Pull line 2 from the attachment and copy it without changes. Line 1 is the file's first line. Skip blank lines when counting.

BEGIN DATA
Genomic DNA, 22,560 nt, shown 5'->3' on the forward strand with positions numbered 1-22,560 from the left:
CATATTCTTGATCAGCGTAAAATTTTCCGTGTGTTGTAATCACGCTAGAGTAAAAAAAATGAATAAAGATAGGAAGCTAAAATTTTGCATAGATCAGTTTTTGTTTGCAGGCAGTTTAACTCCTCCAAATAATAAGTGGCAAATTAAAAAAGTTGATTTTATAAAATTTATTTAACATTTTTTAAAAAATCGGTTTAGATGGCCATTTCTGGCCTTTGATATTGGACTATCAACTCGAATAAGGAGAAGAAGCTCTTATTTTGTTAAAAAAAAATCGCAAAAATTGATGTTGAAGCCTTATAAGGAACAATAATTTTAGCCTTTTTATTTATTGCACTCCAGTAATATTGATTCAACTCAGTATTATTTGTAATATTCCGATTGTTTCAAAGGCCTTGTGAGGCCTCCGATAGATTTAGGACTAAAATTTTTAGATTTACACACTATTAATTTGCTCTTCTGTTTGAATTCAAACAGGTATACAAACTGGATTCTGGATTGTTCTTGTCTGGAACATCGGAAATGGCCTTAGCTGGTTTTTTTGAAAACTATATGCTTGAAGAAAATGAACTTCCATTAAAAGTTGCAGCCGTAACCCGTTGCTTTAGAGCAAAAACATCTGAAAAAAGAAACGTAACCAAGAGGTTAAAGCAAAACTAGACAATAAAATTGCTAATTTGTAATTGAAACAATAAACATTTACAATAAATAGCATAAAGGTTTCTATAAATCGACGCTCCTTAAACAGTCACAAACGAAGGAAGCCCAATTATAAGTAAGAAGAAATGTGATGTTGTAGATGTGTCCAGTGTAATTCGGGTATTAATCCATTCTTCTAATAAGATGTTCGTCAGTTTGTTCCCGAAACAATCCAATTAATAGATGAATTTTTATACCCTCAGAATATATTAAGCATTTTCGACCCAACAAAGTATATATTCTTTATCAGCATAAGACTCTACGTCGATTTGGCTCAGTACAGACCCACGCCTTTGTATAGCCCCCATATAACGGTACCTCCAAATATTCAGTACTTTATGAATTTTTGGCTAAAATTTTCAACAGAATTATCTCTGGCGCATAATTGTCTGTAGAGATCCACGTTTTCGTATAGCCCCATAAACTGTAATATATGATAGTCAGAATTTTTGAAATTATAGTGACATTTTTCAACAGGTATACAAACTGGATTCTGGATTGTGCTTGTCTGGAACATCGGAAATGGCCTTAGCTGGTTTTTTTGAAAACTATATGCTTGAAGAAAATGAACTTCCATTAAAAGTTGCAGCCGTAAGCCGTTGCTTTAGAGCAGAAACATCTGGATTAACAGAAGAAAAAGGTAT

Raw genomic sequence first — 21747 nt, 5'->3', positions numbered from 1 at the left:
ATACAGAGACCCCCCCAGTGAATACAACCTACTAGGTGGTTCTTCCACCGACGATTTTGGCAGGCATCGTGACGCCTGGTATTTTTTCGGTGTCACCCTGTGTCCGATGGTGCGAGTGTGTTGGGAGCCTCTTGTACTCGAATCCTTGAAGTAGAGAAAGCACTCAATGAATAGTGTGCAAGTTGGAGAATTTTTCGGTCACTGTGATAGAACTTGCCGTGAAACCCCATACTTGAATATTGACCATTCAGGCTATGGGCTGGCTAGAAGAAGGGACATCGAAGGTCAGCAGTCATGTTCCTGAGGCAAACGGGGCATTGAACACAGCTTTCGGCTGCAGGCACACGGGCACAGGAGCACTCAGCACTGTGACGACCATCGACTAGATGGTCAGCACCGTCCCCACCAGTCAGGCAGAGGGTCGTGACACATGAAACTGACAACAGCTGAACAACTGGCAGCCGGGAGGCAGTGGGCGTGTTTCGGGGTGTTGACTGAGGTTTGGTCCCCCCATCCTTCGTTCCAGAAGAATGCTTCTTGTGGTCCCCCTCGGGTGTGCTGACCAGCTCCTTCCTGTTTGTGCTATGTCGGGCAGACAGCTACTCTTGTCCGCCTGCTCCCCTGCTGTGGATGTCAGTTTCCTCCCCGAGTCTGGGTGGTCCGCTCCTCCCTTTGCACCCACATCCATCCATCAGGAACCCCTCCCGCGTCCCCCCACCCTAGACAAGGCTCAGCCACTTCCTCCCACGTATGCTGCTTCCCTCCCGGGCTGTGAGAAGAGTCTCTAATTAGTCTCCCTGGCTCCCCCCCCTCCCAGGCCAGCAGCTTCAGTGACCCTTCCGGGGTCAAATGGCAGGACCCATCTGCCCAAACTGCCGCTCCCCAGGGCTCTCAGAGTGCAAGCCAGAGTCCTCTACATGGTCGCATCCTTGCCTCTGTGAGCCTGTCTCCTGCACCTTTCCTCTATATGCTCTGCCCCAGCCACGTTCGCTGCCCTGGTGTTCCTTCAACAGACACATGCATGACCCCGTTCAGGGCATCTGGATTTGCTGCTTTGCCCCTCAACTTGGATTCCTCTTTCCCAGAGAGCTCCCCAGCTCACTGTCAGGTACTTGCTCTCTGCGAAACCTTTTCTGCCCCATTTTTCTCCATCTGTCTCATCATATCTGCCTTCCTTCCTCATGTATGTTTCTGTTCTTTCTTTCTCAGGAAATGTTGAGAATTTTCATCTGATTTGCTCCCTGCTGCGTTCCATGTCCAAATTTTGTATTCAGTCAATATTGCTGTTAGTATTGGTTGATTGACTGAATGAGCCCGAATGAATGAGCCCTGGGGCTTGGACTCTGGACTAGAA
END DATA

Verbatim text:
CATATTCTTGATCAGCGTAAAATTTTCCGTGTGTTGTAATCACGCTAGAGTAAAAAAAATGAATAAAGATAGGAAGCTAAAATTTTGCATAGATCAGTTTTTGTTTGCAGGCAGTTTAACTCCTCCAAATAATAAGTGGCAAATTAAAAAAGTTGATTTTATAAAATTTATTTAACATTTTTTAAAAAATCGGTTTAGATGGCCATTTCTGGCCTTTGATATTGGACTATCAACTCGAATAAGGAGAAGAAGCTCTTATTTTGTTAAAAAAAAATCGCAAAAATTGATGTTGAAGCCTTATAAGGAACAATAATTTTAGCCTTTTTATTTATTGCACTCCAGTAATATTGATTCAACTCAGTATTATTTGTAATATTCCGATTGTTTCAAAGGCCTTGTGAGGCCTCCGATAGATTTAGGACTAAAATTTTTAGATTTACACACTATTAATTTGCTCTTCTGTTTGAATTCAAACAGGTATACAAACTGGATTCTGGATTGTTCTTGTCTGGAACATCGGAAATGGCCTTAGCTGGTTTTTTTGAAAACTATATGCTTGAAGAAAATGAACTTCCATTAAAAGTTGCAGCCGTAACCCGTTGCTTTAGAGCAAAAACATCTGAAAAAAGAAACGTAACCAAGAGGTTAAAGCAAAACTAGACAATAAAATTGCTAATTTGTAATTGAAACAATAAACATTTACAATAAATAGCATAAAGGTTTCTATAAATCGACGCTCCTTAAACAGTCACAAACGAAGGAAGCCCAATTATAAGTAAGAAGAAATGTGATGTTGTAGATGTGTCCAGTGTAATTCGGGTATTAATCCATTCTTCTAATAAGATGTTCGTCAGTTTGTTCCCGAAACAATCCAATTAATAGATGAATTTTTATACCCTCAGAATATATTAAGCATTTTCGACCCAACAAAGTATATATTCTTTATCAGCATAAGACTCTACGTCGATTTGGCTCAGTACAGACCCACGCCTTTGTATAGCCCCCATATAACGGTACCTCCAAATATTCAGTACTTTATGAATTTTTGGCTAAAATTTTCAACAGAATTATCTCTGGCGCATAATTGTCTGTAGAGATCCACGTTTTCGTATAGCCCCATAAACTGTAATATATGATAGTCAGAATTTTTGAAATTATAGTGACATTTTTCAACAGGTATACAAACTGGATTCTGGATTGTGCTTGTCTGGAACATCGGAAATGGCCTTAGCTGGTTTTTTTGAAAACTATATGCTTGAAGAAAATGAACTTCCATTAAAAGTTGCAGCCGTAAGCCGTTGCTTTAGAGCAGAAACATCTGGATTAACAGAAGAAAAAGGTAT